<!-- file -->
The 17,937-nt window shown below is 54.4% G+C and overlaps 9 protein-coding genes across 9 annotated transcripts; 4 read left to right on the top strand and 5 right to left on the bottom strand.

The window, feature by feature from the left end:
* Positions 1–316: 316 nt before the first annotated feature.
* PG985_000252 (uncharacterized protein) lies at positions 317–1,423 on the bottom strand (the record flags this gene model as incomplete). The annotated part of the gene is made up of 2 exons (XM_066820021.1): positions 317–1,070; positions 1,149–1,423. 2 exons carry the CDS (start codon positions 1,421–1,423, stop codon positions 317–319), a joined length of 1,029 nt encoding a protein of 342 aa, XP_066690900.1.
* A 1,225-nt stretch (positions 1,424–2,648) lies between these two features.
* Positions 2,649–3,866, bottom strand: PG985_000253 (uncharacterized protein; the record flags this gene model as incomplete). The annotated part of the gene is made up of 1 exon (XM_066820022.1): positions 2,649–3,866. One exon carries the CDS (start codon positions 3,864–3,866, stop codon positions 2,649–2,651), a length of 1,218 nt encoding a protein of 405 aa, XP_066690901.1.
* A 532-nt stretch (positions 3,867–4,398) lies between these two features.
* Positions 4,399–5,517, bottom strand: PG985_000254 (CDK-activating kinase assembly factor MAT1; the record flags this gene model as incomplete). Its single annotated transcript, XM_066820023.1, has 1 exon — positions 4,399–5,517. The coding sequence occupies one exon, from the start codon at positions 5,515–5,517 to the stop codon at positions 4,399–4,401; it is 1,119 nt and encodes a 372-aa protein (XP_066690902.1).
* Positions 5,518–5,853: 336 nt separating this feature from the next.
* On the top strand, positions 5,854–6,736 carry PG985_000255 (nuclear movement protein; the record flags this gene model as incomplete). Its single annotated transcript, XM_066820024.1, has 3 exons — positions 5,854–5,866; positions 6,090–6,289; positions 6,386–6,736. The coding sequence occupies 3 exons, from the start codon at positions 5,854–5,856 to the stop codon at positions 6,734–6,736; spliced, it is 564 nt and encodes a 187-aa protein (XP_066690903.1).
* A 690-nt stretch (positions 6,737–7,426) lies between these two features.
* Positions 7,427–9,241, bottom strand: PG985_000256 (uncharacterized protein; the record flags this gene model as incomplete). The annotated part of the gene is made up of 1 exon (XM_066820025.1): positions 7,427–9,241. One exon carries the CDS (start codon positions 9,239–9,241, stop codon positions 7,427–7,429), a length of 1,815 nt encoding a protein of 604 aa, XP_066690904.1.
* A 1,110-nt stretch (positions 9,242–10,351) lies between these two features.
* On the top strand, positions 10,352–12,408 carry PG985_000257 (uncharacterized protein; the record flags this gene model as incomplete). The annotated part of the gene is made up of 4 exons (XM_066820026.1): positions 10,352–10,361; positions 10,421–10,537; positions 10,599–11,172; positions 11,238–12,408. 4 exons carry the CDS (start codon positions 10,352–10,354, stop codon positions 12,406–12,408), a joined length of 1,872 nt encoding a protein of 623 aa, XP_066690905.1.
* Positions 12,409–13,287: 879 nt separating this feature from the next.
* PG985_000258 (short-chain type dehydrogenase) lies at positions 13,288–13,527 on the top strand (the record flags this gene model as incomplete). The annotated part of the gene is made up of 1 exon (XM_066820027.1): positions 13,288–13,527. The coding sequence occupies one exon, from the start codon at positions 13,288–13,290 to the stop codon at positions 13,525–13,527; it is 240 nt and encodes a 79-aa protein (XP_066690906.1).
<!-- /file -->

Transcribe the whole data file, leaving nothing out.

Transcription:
The 17,937-nt window shown below is 54.4% G+C and overlaps 9 protein-coding genes across 9 annotated transcripts; 4 read left to right on the top strand and 5 right to left on the bottom strand.

The window, feature by feature from the left end:
* Positions 1–316: 316 nt before the first annotated feature.
* PG985_000252 (uncharacterized protein) lies at positions 317–1,423 on the bottom strand (the record flags this gene model as incomplete). The annotated part of the gene is made up of 2 exons (XM_066820021.1): positions 317–1,070; positions 1,149–1,423. 2 exons carry the CDS (start codon positions 1,421–1,423, stop codon positions 317–319), a joined length of 1,029 nt encoding a protein of 342 aa, XP_066690900.1.
* A 1,225-nt stretch (positions 1,424–2,648) lies between these two features.
* Positions 2,649–3,866, bottom strand: PG985_000253 (uncharacterized protein; the record flags this gene model as incomplete). The annotated part of the gene is made up of 1 exon (XM_066820022.1): positions 2,649–3,866. One exon carries the CDS (start codon positions 3,864–3,866, stop codon positions 2,649–2,651), a length of 1,218 nt encoding a protein of 405 aa, XP_066690901.1.
* A 532-nt stretch (positions 3,867–4,398) lies between these two features.
* Positions 4,399–5,517, bottom strand: PG985_000254 (CDK-activating kinase assembly factor MAT1; the record flags this gene model as incomplete). Its single annotated transcript, XM_066820023.1, has 1 exon — positions 4,399–5,517. The coding sequence occupies one exon, from the start codon at positions 5,515–5,517 to the stop codon at positions 4,399–4,401; it is 1,119 nt and encodes a 372-aa protein (XP_066690902.1).
* Positions 5,518–5,853: 336 nt separating this feature from the next.
* On the top strand, positions 5,854–6,736 carry PG985_000255 (nuclear movement protein; the record flags this gene model as incomplete). Its single annotated transcript, XM_066820024.1, has 3 exons — positions 5,854–5,866; positions 6,090–6,289; positions 6,386–6,736. The coding sequence occupies 3 exons, from the start codon at positions 5,854–5,856 to the stop codon at positions 6,734–6,736; spliced, it is 564 nt and encodes a 187-aa protein (XP_066690903.1).
* A 690-nt stretch (positions 6,737–7,426) lies between these two features.
* Positions 7,427–9,241, bottom strand: PG985_000256 (uncharacterized protein; the record flags this gene model as incomplete). The annotated part of the gene is made up of 1 exon (XM_066820025.1): positions 7,427–9,241. One exon carries the CDS (start codon positions 9,239–9,241, stop codon positions 7,427–7,429), a length of 1,815 nt encoding a protein of 604 aa, XP_066690904.1.
* A 1,110-nt stretch (positions 9,242–10,351) lies between these two features.
* On the top strand, positions 10,352–12,408 carry PG985_000257 (uncharacterized protein; the record flags this gene model as incomplete). The annotated part of the gene is made up of 4 exons (XM_066820026.1): positions 10,352–10,361; positions 10,421–10,537; positions 10,599–11,172; positions 11,238–12,408. 4 exons carry the CDS (start codon positions 10,352–10,354, stop codon positions 12,406–12,408), a joined length of 1,872 nt encoding a protein of 623 aa, XP_066690905.1.
* Positions 12,409–13,287: 879 nt separating this feature from the next.
* PG985_000258 (short-chain type dehydrogenase) lies at positions 13,288–13,527 on the top strand (the record flags this gene model as incomplete). The annotated part of the gene is made up of 1 exon (XM_066820027.1): positions 13,288–13,527. The coding sequence occupies one exon, from the start codon at positions 13,288–13,290 to the stop codon at positions 13,525–13,527; it is 240 nt and encodes a 79-aa protein (XP_066690906.1).